(This article belongs to the Special Issue Biodiversity Loss & Habitat Fragmentation)
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Open AccessArticle Linking Spatio-Temporal Land Cover Change to Biodiversity Conservation in the Koshi Tappu Wildlife Reserve, Nepal
Diversity 2013, 5(2), 335-351; doi:10.3390/d5020335
Received: 4 February 2013 / Revised: 3 April 2013 / Accepted: 15 April 2013 / Published: 2 May 2013
Cited by 6 | PDF Full-text (1645 KB) | HTML Full-text | XML Full-text
Abstract
Land cover change has been one of the major drivers of change leading to an alteration of critical habitats for many of the threatened species worldwide. Species with a narrow range and specialized habitats such as wetland ecosystems are at higher risk. The
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Land cover change has been one of the major drivers of change leading to an alteration of critical habitats for many of the threatened species worldwide. Species with a narrow range and specialized habitats such as wetland ecosystems are at higher risk. The present paper describes spatial and temporal land use and cover change over the period of last 34 years (1976–2010) in the Koshi Tappu Wildlife Reserve (KTWR), Nepal. High spatial resolution Indian Remote-Sensing Satellite (IRS) Linear Imaging and Self Scanning Sensor (LISS-4) from 2005 and medium spatial resolution Landsat Multispectral Scanner (MSS) from 1976; Thematic Mapper (TM) from 1989; Enhanced Thematic Mapper Plus (ETM+) from 1999 and TM from 2010 were used to generate a land use/land cover map and change analysis. Acquired IRS LISS-4 and Landsat image was orthorectified into Universal Transverse Mercator (UTM), Zone 45 based on generated digital terrain model (DTM) from a topographic map and Ground Control Point (GCP) from the field. After rectifying all the images, eCognition developer software was used for object-based image analysis (OBIA). The change in the land cover and land use types were compared with the potential habitat of twenty globally significant species present in the reserve. The habitat information was collected from the literature and a map was prepared based on ‘presence’ data, habits and habitats used to identify their distribution pattern. The analysis revealed that the KTWR has gone through significant changes in land cover and ecosystems over the last 34 years due to the change in river course and anthropogenic pressure leading to direct change in habitats of the species. Forests have been reduced by 94% from their original state whereas the grassland has increased by 79% from its original state. On the basis of total land cover, forests, river and stream, swamp and marshes decreased by 16%, 14% and 3% respectively over the last 34 years whereas the grassland has increased by 45%. These ecosystems are also an important habitat for the majority of the species, which is resulting in habitat loss. Notably, the wetland ecosystems (marshes/swamps and river/streams), being one of the most important habitat for many globally threatened species, have changed by more than 30% from their original state in 1976. Based on the analysis, recommendations for management interventions were made. Full article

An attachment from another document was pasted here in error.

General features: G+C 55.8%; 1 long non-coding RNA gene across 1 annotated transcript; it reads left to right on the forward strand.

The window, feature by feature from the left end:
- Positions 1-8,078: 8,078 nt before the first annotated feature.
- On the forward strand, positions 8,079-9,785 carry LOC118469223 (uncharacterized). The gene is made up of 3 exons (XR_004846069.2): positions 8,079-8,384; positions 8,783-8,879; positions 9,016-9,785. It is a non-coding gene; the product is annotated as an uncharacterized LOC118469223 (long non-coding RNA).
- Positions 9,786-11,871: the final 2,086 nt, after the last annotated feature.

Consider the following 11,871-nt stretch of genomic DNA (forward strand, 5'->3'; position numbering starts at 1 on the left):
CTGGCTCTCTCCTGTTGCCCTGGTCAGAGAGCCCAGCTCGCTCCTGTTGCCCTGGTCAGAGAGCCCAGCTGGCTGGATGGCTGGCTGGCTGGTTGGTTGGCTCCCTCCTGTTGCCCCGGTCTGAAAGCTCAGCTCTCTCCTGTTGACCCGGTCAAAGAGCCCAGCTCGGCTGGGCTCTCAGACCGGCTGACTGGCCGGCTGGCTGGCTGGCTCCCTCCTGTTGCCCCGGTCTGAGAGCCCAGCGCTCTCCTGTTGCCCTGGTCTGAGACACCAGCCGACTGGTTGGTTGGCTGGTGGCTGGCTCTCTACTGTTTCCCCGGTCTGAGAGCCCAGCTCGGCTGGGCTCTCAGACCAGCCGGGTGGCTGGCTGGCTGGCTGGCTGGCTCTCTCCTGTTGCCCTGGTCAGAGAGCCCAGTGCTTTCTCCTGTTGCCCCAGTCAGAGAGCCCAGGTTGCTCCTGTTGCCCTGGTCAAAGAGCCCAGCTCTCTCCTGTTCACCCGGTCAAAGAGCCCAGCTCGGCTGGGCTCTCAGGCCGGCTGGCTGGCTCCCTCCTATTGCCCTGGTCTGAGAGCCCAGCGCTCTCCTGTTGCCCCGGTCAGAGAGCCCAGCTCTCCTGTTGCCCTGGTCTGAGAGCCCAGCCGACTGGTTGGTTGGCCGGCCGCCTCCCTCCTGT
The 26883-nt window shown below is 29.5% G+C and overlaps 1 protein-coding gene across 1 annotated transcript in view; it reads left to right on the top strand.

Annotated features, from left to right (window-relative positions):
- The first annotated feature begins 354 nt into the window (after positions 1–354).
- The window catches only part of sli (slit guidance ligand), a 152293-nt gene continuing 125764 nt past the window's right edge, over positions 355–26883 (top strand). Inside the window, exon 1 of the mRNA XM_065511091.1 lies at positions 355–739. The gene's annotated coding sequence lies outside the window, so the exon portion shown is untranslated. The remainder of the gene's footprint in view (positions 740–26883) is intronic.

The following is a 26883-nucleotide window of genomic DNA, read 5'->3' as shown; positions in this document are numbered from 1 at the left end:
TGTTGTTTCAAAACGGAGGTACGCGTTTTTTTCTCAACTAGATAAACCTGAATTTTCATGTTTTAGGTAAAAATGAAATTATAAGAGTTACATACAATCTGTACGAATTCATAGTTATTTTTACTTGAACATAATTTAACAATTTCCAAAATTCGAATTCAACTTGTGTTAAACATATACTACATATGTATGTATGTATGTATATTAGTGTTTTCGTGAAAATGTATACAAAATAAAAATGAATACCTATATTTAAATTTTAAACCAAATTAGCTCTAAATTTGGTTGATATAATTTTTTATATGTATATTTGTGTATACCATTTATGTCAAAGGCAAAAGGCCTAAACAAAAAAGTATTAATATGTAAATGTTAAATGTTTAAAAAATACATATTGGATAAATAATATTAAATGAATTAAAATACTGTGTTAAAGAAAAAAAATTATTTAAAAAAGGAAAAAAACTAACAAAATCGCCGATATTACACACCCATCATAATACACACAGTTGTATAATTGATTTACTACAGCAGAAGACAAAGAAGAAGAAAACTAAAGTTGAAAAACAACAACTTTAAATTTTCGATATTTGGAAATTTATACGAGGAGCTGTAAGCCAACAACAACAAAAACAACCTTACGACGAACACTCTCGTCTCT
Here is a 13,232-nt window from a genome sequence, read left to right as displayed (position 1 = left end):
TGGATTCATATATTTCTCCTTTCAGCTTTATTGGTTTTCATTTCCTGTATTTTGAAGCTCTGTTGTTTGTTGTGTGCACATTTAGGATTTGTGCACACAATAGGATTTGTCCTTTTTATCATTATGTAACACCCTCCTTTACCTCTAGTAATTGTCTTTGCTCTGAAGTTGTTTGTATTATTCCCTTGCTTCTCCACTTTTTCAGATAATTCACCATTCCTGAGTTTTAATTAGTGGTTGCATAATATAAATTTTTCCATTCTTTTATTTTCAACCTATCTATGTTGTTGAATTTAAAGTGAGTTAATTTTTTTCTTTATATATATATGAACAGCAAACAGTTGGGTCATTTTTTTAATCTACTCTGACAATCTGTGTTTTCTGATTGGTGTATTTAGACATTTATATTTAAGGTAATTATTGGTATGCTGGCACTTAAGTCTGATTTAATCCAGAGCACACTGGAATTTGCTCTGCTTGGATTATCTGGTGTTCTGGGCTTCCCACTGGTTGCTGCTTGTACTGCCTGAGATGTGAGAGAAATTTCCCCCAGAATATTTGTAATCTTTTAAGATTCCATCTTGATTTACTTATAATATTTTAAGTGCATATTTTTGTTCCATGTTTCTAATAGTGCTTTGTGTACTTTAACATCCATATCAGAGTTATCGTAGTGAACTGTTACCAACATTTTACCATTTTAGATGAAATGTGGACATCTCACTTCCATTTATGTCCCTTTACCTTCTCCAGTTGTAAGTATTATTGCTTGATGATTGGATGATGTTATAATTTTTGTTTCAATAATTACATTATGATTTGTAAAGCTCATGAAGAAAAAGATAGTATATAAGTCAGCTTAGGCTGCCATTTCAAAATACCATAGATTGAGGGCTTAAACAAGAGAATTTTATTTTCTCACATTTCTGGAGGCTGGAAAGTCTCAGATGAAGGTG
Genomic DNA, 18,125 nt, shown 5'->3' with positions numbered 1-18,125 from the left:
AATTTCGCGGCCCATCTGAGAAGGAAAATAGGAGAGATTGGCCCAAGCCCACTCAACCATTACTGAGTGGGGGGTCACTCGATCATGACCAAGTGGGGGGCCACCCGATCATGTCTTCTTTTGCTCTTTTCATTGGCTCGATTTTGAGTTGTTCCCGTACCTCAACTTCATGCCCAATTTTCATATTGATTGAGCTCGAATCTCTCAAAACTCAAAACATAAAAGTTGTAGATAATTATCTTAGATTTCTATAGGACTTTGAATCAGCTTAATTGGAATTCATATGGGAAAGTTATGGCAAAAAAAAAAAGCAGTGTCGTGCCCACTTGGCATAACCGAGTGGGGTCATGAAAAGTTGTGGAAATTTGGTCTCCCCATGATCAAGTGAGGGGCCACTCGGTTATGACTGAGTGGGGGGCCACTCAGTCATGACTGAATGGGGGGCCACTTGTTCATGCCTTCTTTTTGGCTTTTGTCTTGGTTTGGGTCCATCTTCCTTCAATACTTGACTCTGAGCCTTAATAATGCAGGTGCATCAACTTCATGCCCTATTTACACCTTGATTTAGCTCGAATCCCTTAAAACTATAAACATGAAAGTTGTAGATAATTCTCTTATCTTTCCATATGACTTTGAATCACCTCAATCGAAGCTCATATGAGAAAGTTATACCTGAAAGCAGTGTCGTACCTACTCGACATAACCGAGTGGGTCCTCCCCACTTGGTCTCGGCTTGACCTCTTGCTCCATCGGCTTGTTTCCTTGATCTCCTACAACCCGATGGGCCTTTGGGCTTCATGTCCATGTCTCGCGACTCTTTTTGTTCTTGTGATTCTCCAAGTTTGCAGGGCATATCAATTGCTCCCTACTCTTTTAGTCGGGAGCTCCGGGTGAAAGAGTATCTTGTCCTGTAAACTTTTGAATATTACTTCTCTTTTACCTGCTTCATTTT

(This article belongs to the Special Issue Biodiversity Loss & Habitat Fragmentation)